Old menus written by experienced chefs were clear, concise and consistent. Free of spelling errors and with a logical flow, menus read well. Descriptions were mouth-watering and compelled guests order more food than they actually wanted.
In short, professionals who knew how menus should be written and presented them for maximum effect wrote them.
Today’s professionals write menus that are clear to them. No one seems to think of the guest in the restaurant who is supposed to understand what the chef has to offer.
In menu writing certain rules must be followed.
Today a prix fixe menu (at least in North America) consists of three courses. Anything with more courses is called a menu de degustastion.
The language of a menu must be consistent from the beginning to the end. Mixing two languages in one or several lines is wrong.
Fresh, fish du jour is redundant and Medallion of Quebec Foie Gras mixes two languages unnecessarily There is nothing wrong with Round of Quebec fattened goose liver, although a purely French version reads more elegantly (Medallion de Foie Gras de Quebec).
Fines herbes should be understood by all restaurant patrons as selected aromatic herbs, instead of trying to translate it as fine herbs.
North American menus are full of idiosyncratic styles and a mishmash of languages that obfuscate more than help patrons to order with confidence.
All menus must be written clearly enough for every diner to read and understand exactly what is being offered.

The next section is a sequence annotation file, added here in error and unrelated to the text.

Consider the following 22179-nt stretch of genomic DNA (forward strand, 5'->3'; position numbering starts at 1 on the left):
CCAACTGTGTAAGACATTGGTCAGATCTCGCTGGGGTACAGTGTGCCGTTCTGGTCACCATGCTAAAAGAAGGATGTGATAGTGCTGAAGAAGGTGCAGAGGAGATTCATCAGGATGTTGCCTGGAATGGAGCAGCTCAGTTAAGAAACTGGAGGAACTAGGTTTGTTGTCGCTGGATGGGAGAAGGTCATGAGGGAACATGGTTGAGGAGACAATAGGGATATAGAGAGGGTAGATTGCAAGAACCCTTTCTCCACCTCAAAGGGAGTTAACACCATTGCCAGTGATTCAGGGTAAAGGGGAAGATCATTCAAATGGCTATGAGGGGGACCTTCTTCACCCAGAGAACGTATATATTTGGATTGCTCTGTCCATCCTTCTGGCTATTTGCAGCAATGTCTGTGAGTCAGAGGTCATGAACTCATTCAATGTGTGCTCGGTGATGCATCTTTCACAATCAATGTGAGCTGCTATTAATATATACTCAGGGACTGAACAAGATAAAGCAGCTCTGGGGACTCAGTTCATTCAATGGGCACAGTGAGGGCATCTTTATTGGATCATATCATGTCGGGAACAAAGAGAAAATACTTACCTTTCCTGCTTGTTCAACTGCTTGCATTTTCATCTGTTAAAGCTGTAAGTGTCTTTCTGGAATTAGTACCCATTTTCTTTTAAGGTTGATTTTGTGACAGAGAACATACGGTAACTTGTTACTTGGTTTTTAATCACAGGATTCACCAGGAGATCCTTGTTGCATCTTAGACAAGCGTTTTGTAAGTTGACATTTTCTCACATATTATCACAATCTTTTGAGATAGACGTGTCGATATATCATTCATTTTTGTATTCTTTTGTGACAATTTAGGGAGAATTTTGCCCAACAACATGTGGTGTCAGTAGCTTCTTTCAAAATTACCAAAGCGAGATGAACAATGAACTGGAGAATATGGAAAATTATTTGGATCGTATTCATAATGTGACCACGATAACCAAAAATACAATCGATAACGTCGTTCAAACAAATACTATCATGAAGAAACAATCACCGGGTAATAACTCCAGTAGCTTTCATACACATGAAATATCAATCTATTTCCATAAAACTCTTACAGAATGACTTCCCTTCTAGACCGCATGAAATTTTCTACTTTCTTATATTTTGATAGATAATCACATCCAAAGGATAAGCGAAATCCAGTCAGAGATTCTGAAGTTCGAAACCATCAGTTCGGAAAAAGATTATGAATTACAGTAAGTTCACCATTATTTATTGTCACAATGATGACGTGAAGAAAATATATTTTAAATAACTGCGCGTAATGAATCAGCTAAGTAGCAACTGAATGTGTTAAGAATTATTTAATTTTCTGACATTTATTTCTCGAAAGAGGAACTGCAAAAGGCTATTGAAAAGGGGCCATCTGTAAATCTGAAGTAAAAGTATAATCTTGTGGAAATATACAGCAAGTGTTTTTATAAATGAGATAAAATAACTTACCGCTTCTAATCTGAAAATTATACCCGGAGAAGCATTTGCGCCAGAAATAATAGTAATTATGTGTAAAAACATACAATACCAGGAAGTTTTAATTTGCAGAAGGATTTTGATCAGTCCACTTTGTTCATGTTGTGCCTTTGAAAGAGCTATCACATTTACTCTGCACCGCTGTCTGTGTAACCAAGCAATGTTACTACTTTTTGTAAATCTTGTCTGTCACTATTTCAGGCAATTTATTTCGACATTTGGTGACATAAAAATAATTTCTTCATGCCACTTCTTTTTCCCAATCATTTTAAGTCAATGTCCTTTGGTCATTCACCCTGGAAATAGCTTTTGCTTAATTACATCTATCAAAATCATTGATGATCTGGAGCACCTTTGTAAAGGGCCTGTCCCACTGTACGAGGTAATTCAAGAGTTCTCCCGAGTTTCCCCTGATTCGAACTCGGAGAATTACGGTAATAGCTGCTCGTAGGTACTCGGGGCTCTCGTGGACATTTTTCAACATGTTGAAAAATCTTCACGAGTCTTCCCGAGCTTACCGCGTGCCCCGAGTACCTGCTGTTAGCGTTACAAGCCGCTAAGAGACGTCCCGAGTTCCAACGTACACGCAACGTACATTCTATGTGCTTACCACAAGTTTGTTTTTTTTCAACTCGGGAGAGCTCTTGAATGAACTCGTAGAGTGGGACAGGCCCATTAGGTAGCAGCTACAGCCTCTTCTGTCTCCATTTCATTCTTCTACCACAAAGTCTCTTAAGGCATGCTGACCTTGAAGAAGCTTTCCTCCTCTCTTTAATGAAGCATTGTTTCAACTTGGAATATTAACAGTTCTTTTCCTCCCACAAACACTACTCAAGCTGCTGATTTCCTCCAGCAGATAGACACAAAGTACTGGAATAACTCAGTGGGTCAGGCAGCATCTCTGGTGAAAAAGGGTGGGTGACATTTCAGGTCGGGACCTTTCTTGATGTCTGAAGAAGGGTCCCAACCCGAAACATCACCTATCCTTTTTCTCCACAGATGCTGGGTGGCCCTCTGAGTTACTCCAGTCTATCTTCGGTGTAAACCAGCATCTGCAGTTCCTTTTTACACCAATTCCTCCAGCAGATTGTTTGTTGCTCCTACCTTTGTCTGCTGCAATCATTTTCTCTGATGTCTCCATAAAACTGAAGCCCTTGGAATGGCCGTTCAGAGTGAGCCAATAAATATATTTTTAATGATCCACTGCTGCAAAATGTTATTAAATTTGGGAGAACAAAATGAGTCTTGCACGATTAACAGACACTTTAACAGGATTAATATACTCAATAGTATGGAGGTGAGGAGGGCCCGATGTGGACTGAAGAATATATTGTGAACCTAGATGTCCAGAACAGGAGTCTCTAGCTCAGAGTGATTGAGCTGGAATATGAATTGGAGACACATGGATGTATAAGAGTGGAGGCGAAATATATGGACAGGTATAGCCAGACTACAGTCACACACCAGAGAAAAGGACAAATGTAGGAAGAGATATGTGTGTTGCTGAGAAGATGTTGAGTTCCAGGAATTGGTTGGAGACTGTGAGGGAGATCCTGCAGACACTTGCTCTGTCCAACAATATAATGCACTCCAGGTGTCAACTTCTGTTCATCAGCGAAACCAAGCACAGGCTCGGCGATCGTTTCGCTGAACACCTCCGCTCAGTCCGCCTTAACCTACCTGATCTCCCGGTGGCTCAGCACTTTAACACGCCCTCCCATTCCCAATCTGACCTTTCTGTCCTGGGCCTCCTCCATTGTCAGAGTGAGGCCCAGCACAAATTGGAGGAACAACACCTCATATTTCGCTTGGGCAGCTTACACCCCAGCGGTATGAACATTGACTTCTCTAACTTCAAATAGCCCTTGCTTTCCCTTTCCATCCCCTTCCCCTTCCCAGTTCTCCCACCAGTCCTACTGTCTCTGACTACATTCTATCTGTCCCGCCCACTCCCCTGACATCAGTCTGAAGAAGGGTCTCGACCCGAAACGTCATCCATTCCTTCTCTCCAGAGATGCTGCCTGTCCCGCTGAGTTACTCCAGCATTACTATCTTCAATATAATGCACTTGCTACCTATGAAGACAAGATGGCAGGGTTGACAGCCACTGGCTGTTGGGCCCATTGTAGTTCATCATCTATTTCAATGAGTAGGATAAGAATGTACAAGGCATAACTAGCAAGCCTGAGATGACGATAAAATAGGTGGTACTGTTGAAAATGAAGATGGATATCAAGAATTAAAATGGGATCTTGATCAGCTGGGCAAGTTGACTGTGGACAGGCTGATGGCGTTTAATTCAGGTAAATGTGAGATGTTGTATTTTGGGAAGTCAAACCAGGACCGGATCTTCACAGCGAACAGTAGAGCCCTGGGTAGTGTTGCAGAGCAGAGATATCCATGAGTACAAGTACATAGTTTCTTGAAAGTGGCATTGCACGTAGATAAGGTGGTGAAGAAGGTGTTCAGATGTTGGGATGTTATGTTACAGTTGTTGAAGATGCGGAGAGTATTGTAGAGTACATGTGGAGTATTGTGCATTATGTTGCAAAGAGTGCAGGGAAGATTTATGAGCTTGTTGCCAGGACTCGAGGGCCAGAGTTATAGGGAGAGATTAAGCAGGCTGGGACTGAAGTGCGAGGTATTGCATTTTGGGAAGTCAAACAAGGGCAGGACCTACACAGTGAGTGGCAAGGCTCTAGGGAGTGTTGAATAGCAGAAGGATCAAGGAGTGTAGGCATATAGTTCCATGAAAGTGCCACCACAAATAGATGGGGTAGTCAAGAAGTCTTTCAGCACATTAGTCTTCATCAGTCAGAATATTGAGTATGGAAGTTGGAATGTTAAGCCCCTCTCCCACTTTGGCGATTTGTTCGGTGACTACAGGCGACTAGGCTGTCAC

Osso buco may be clear to an Italian, but not to a monolingual Canadian, as is papardelle. How about Boeuf en Daube? Is there any diner out there who would know instantly what it is?
In such cases, the writer must briefly explain what is on offer i.e braised beef shank (for osso buco) and pasta with furred wild game meat sauce (for papardelle). For the daube you may want to consult a dictionary.
Also important is to indicate that applicable taxes and gratuities are not included in prices. Many Europeans are used to reading menus where all prices include all taxes and service charges. Imagine a European tourist’s shock presented with a bill that that is 15 percent more than what prices on the menu state and do not even include gratuity.
It is time for restaurant managers to think of patrons, who are under no obligation to understand another language or restaurant jargon when dining out.